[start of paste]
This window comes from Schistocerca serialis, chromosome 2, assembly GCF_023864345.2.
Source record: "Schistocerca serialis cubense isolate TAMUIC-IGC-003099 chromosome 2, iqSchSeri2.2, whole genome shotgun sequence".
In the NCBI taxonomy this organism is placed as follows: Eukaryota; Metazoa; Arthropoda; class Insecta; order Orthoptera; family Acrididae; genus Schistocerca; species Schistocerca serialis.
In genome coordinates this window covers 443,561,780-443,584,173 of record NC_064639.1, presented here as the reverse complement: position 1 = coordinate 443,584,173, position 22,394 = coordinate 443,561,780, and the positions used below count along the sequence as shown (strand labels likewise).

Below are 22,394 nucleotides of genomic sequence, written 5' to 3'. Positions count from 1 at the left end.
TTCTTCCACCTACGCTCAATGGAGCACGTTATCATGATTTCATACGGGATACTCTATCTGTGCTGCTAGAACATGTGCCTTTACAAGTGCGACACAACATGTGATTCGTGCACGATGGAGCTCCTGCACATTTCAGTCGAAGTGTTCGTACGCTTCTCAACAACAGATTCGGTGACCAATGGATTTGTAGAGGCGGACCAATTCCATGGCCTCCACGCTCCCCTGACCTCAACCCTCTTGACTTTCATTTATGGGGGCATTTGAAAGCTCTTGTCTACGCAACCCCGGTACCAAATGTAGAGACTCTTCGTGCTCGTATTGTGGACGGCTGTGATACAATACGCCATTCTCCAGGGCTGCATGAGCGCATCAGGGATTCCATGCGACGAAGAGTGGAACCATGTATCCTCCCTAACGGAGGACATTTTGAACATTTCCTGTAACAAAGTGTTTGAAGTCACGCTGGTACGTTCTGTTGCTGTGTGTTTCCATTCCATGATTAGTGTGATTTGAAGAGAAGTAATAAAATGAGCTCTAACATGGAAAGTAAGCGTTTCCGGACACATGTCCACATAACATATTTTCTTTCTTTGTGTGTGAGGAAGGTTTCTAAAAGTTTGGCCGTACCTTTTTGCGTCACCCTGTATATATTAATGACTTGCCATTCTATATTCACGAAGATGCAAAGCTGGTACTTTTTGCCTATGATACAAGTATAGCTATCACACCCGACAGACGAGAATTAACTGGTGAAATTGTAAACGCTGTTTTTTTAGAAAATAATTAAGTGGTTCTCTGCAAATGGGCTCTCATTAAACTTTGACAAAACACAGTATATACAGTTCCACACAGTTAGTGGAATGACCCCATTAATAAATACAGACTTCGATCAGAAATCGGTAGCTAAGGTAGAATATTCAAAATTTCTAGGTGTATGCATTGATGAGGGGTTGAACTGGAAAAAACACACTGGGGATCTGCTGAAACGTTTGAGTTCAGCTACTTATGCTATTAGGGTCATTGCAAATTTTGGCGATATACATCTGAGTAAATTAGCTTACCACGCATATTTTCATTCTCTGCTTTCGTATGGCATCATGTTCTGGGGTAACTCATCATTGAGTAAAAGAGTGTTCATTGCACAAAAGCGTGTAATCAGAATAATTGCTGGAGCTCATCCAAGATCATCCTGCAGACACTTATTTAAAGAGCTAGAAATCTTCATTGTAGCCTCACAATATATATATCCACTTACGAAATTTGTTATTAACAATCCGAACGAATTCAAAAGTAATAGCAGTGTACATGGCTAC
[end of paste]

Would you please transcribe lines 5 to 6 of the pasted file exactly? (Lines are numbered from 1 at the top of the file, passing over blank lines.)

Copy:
Below are 22,394 nucleotides of genomic sequence, written 5' to 3'. Positions count from 1 at the left end.
TTCTTCCACCTACGCTCAATGGAGCACGTTATCATGATTTCATACGGGATACTCTATCTGTGCTGCTAGAACATGTGCCTTTACAAGTGCGACACAACATGTGATTCGTGCACGATGGAGCTCCTGCACATTTCAGTCGAAGTGTTCGTACGCTTCTCAACAACAGATTCGGTGACCAATGGATTTGTAGAGGCGGACCAATTCCATGGCCTCCACGCTCCCCTGACCTCAACCCTCTTGACTTTCATTTATGGGGGCATTTGAAAGCTCTTGTCTACGCAACCCCGGTACCAAATGTAGAGACTCTTCGTGCTCGTATTGTGGACGGCTGTGATACAATACGCCATTCTCCAGGGCTGCATGAGCGCATCAGGGATTCCATGCGACGAAGAGTGGAACCATGTATCCTCCCTAACGGAGGACATTTTGAACATTTCCTGTAACAAAGTGTTTGAAGTCACGCTGGTACGTTCTGTTGCTGTGTGTTTCCATTCCATGATTAGTGTGATTTGAAGAGAAGTAATAAAATGAGCTCTAACATGGAAAGTAAGCGTTTCCGGACACATGTCCACATAACATATTTTCTTTCTTTGTGTGTGAGGAAGGTTTCTAAAAGTTTGGCCGTACCTTTTTGCGTCACCCTGTATATATTAATGACTTGCCATTCTATATTCACGAAGATGCAAAGCTGGTACTTTTTGCCTATGATACAAGTATAGCTATCACACCCGACAGACGAGAATTAACTGGTGAAATTGTAAACGCTGTTTTTTTAGAAAATAATTAAGTGGTTCTCTGCAAATGGGCTCTCATTAAACTTTGACAAAACACAGTATATACAGTTCCACACAGTTAGTGGAATGACCCCATTAATAAATACAGACTTCGATCAGAAATCGGTAGCTAAGGTAGAATATTCAAAATTTCTAGGTGTATGCATTGATGAGGGGTTGAACTGGAAAAAACACACTGGGGATCTGCTGAAACGTTTGAGTTCAGCTACTTATGCTATTAGGGTCATTGCAAATTTTGGCGATATACATCTGAGTAAATTAGCTTACCACGCATATTTTCATTCTCTGCTTTCGTATGGCATCATGTTCTGGGGTAACTCATCATTGAGTAAAAGAGTGTTCATTGCACAAAAGCGTGTAATCAGAATAATTGCTGGAGCTCATCCAAGATCATCCTGCAGACACTTATTTAAAGAGCTAGAAATCTTCATTGTAGCCTCACAATATATATATCCACTTACGAAATTTGTTATTAACAATCCGAACGAATTCAAAAGTAATAGCAGTGTACATGGCTAC